News International (the London arm of News Corp) on Wednesday sacked the suspended Ian Edmondson, assistant editor for news at News of The World after it found email evidence of more phone hacking. The evidence was handed to the police in London who have reactivated an inquiry that was abandoned last year.
Edmondson’s sacking undermines the position long maintained by the NoW and News International, that phone-hacking at the paper was the work of one rogue reporter. Not only that, News International and senior executives, plus News Corp, rejected claims by the Guardian and The New York Times last year that the hacking was more extensive.
Of considerable amusement is this rejoinder to the New York Times from Bill Akass, the managing editor of the News of The World. Akass accused the Times of bias and conflict of interest, but failed to rebut the central points of the feature last September on the extent of the phone hacking. That has now been confirmed by subsequent events
Now there are reports that a relation of Sienna Miller, the UK actress whose legal action sparked the escalation of the story, is to sue News claiming the phone hacking was still going on in the last year.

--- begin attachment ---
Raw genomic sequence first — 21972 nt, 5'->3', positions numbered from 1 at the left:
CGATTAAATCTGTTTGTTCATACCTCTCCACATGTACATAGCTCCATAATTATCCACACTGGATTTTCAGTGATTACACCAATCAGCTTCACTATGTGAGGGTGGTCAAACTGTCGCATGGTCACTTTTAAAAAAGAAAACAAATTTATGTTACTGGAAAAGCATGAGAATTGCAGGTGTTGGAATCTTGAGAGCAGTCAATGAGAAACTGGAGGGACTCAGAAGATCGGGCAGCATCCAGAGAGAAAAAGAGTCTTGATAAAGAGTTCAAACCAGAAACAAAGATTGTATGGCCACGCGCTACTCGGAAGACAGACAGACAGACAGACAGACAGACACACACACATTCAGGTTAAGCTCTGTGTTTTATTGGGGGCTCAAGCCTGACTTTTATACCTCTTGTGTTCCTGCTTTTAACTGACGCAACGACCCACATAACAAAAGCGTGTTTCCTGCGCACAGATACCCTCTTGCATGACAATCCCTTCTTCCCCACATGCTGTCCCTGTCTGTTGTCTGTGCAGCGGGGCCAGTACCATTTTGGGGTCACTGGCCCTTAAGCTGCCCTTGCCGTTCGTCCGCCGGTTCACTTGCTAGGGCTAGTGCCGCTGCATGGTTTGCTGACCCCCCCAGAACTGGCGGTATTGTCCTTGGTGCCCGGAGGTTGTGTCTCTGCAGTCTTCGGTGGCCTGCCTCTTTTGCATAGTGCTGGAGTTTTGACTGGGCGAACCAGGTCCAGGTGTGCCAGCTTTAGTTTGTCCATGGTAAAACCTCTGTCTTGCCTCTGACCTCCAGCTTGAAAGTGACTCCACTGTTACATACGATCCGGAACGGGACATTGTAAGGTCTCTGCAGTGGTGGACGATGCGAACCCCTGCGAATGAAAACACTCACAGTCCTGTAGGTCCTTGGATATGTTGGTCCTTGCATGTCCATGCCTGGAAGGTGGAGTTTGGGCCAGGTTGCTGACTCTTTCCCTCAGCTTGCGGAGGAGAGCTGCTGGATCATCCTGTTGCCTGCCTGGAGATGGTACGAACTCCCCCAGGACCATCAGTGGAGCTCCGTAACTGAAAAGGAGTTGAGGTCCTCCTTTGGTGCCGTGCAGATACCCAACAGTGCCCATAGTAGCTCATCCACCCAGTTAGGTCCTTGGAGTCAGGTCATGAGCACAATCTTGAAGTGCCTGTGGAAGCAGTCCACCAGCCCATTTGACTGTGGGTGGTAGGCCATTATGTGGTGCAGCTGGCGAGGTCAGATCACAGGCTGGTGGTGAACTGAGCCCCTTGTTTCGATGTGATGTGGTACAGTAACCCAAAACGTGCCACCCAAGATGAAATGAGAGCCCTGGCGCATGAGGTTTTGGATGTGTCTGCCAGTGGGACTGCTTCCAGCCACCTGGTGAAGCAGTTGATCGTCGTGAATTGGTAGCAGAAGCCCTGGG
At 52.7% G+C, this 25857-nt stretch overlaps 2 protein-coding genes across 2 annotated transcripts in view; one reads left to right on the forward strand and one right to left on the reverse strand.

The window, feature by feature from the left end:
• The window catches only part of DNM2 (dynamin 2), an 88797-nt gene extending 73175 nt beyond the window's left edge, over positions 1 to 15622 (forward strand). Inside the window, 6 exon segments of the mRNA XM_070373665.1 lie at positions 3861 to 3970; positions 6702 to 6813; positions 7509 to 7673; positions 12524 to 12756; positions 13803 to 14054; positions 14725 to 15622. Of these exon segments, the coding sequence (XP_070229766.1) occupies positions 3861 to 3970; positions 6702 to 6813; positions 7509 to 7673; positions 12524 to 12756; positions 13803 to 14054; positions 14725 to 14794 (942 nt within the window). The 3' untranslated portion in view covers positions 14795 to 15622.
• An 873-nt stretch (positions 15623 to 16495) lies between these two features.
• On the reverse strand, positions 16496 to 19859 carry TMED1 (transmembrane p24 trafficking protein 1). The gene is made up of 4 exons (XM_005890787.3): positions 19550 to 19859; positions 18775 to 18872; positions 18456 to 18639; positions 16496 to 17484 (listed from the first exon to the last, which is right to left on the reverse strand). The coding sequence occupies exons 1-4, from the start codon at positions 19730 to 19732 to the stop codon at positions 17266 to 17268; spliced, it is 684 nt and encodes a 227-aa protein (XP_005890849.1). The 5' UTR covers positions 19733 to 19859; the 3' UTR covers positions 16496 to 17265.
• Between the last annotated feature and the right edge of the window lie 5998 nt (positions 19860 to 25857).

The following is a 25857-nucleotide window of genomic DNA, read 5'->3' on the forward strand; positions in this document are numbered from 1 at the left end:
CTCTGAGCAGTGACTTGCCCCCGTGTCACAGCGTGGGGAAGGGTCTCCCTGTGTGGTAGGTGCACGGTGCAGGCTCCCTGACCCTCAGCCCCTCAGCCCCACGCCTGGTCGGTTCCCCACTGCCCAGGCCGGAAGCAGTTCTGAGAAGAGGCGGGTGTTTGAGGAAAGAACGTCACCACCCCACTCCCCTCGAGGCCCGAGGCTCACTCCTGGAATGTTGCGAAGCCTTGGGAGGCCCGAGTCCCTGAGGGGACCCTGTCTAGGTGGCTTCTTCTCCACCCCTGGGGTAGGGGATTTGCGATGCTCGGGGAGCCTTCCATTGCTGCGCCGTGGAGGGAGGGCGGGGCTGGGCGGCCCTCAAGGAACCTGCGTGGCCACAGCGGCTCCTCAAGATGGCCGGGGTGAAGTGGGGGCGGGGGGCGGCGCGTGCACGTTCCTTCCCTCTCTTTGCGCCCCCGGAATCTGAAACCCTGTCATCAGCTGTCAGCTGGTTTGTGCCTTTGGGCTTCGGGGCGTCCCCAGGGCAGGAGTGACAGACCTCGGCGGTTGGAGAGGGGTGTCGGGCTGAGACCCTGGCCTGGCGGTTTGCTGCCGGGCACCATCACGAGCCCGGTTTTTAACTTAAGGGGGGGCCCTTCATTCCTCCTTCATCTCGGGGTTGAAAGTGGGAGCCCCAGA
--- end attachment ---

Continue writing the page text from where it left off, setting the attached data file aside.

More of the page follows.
“The crisis at the News of the World intensified today with the release of new material which confirms that the paper is being accused of attempting to hack into the phone messages of a public figure within the last year.
“The material — a high court document and a brief statement from lawyers — shows that Kelly Hoppen, an interior designer who is stepmother to the actor Sienna Miller, is suing the News of the World and one of its feature writers, Dan Evans, for ‘accessing or attempting to access her voicemail messages between June 2009 and March 2010’.
“The Guardian has previously reported that Dan Evans was suspended in April last year. Details of the case remain concealed by court orders. However, a senior News International executive has claimed that Dan Evans’s defence is that he phoned Kelly Hoppen’s number for legitimate reasons and accidentally accessed her voicemail when the keys on his phone got stuck.”
(That’s the equivalent of the dog ate my homework.)